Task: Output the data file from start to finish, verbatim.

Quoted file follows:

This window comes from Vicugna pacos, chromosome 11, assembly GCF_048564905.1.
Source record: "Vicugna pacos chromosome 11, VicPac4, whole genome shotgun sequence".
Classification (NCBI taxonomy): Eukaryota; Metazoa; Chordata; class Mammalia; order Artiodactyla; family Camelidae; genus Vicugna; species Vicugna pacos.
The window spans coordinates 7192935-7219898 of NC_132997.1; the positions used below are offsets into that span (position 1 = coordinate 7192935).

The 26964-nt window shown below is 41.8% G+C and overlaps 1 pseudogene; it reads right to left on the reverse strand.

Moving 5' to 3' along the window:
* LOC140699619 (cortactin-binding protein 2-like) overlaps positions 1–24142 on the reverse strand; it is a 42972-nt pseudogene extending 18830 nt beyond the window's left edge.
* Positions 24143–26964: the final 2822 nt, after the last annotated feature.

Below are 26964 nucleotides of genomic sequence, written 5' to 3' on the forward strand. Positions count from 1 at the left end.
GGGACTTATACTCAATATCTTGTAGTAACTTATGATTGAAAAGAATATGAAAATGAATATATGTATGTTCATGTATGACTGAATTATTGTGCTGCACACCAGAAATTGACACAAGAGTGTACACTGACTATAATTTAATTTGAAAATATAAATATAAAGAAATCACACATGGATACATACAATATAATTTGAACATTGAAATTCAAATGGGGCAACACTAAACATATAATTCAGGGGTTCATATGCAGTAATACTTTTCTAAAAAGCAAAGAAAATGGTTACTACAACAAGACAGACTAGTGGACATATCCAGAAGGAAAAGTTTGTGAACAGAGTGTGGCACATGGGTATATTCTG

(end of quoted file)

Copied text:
This window comes from Vicugna pacos, chromosome 11, assembly GCF_048564905.1.
Source record: "Vicugna pacos chromosome 11, VicPac4, whole genome shotgun sequence".
Classification (NCBI taxonomy): Eukaryota; Metazoa; Chordata; class Mammalia; order Artiodactyla; family Camelidae; genus Vicugna; species Vicugna pacos.
The window spans coordinates 7192935-7219898 of NC_132997.1; the positions used below are offsets into that span (position 1 = coordinate 7192935).

The 26964-nt window shown below is 41.8% G+C and overlaps 1 pseudogene; it reads right to left on the reverse strand.

Moving 5' to 3' along the window:
* LOC140699619 (cortactin-binding protein 2-like) overlaps positions 1–24142 on the reverse strand; it is a 42972-nt pseudogene extending 18830 nt beyond the window's left edge.
* Positions 24143–26964: the final 2822 nt, after the last annotated feature.

Below are 26964 nucleotides of genomic sequence, written 5' to 3' on the forward strand. Positions count from 1 at the left end.
GGGACTTATACTCAATATCTTGTAGTAACTTATGATTGAAAAGAATATGAAAATGAATATATGTATGTTCATGTATGACTGAATTATTGTGCTGCACACCAGAAATTGACACAAGAGTGTACACTGACTATAATTTAATTTGAAAATATAAATATAAAGAAATCACACATGGATACATACAATATAATTTGAACATTGAAATTCAAATGGGGCAACACTAAACATATAATTCAGGGGTTCATATGCAGTAATACTTTTCTAAAAAGCAAAGAAAATGGTTACTACAACAAGACAGACTAGTGGACATATCCAGAAGGAAAAGTTTGTGAACAGAGTGTGGCACATGGGTATATTCTG